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8/22/2012 | 2 MINUTE READ

Why I Love MTConnect

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It’s got good people behind it. It’s got great shops as users. It’s got really neat applications. In short, it’s fun to write about.

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Sometimes I worry that I’ve given too much editorial attention to MTConnect. The article starting on page 70 is my latest addition to the numerous feature articles, columns, blogs, news items and more that I’ve devoted to this standard.

I readily admit that there are many other “emerging technologies” in metalworking whose significance and promise may match or exceed that of this data standard for industrial equipment. I’ve been able to cover only a few of these newsworthy developments, yet I’ve returned to MTConnect repeatedly.
 
This intense coverage, I believe, is justified.
 
MTConnect is an open, non-proprietary standard. Although software applications that leverage MTConnect are being marketed commercially, the organizational effort behind the development and dissemination of this standard is not profit-based. Editorial coverage is an important part of the publicity needed to spread news of the standard and broadcast its benefits to manufacturers.
 
MTConnect touches on many of the challenges and opportunities facing shops and factories right now. The lack of data compatibility among machine tools, auxiliary equipment, software systems and databases is a serious obstacle to a host of productivity gains and efficiencies. Overcoming these obstacles is critical if manufacturing is to sustain its current surge. The potential benefits of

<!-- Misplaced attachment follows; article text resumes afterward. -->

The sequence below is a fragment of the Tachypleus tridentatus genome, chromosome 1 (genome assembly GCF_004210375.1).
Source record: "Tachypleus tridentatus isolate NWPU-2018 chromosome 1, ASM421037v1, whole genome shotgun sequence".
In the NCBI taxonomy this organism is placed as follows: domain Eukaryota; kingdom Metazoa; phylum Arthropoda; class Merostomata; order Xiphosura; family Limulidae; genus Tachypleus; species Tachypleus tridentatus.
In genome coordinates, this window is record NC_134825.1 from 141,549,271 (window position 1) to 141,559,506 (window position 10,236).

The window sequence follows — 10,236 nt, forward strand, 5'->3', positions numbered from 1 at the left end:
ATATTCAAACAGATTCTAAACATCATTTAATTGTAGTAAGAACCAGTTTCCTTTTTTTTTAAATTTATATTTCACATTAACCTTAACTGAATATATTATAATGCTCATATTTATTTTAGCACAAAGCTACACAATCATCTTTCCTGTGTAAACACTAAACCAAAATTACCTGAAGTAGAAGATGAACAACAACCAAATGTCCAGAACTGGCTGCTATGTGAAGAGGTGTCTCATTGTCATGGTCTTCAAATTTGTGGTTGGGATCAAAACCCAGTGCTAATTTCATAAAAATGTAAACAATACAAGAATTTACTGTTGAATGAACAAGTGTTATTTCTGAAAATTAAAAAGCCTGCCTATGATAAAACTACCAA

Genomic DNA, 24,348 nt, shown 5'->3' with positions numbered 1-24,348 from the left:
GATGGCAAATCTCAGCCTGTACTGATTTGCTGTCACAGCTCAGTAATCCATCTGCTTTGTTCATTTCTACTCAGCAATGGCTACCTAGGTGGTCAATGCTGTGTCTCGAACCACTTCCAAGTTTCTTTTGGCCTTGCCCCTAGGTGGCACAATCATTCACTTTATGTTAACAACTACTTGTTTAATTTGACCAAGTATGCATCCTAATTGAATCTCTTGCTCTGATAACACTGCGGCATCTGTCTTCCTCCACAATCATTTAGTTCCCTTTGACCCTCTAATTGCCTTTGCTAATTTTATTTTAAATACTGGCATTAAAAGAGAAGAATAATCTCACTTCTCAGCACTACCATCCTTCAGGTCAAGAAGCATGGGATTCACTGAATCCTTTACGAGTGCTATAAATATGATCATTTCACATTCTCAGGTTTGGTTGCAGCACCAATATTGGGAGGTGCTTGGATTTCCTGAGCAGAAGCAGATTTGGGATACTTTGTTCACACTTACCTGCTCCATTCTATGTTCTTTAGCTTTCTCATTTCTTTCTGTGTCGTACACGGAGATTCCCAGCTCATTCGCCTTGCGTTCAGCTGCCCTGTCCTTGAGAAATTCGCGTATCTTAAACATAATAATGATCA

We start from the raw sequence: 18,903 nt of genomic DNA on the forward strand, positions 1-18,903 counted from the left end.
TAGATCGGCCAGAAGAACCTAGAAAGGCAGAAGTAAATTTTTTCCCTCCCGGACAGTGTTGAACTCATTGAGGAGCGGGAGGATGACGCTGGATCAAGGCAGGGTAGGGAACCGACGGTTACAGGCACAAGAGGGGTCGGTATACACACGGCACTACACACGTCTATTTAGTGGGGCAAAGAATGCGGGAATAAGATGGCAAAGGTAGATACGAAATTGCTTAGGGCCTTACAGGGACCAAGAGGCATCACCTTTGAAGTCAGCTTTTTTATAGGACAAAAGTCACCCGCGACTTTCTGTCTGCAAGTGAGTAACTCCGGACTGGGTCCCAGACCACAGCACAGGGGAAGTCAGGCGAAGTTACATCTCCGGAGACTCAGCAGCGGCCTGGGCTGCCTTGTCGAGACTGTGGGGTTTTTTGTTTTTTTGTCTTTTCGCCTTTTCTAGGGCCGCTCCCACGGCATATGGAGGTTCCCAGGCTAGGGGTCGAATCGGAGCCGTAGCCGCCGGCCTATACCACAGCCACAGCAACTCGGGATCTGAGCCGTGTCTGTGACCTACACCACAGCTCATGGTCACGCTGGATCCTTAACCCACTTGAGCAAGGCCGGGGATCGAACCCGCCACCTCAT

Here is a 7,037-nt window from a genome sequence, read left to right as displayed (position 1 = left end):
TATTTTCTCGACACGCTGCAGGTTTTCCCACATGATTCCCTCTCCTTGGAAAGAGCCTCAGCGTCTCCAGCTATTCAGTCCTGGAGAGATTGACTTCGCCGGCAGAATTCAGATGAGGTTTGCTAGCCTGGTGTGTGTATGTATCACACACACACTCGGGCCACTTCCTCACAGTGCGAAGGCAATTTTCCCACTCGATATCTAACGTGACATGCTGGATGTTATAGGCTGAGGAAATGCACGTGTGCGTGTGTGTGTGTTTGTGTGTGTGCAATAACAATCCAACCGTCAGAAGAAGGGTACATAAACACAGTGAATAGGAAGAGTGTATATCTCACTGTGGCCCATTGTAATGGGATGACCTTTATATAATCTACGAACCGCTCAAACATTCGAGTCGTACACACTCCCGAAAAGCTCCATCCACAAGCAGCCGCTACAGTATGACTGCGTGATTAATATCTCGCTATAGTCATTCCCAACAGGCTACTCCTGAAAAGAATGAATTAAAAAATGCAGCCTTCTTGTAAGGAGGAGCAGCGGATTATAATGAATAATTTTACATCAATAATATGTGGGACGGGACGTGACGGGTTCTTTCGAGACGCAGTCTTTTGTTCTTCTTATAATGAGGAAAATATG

MTConnect are likely to influence almost every manufacturing company.
 
However, there are a number of personal reasons why MTConnect appeals to me as an editorial topic. For example, I admire the hard work of key individuals at AMT—The Association For Manufacturing Technology (the trade association that launched this development effort) and, in turn, the MTConnect Institute, to get this standard off to the right start. It is edifying to see the clear vision, intelligent execution and altruistic support behind this standard. I like to interact with the type of people who join causes like this.
 
Although MTConnect is not without intricate technicalities in computer science that sometimes seem beyond my reach, I can grasp its big-picture significance. Conveying the meaning and value of MTConnect in my own words has been a challenge, but it’s made me a better writer.
 
The developers of applications for MTConnect are energetic, visionary entrepreneurs. Their excitement and drive revs me up, too. Their support and assistance have helped make my articles more accurate and complete.
 
Most importantly, my contacts at companies that have implemented MTConnect-enabled applications are some of the most creative, motivated and forward-thinking people I’ve encountered in manufacturing. Their willingness to share the insider’s experience has given me good stories to tell. They’ve become trusted friends.
 
I want to see MTConnect play a key part in the revitalization of U.S. manufacturing. I’m pleased to do my small part. It’s also increased my eagerness—and I think my preparation—to go after the other emerging technologies contributing to a spirited rebirth of this industry.

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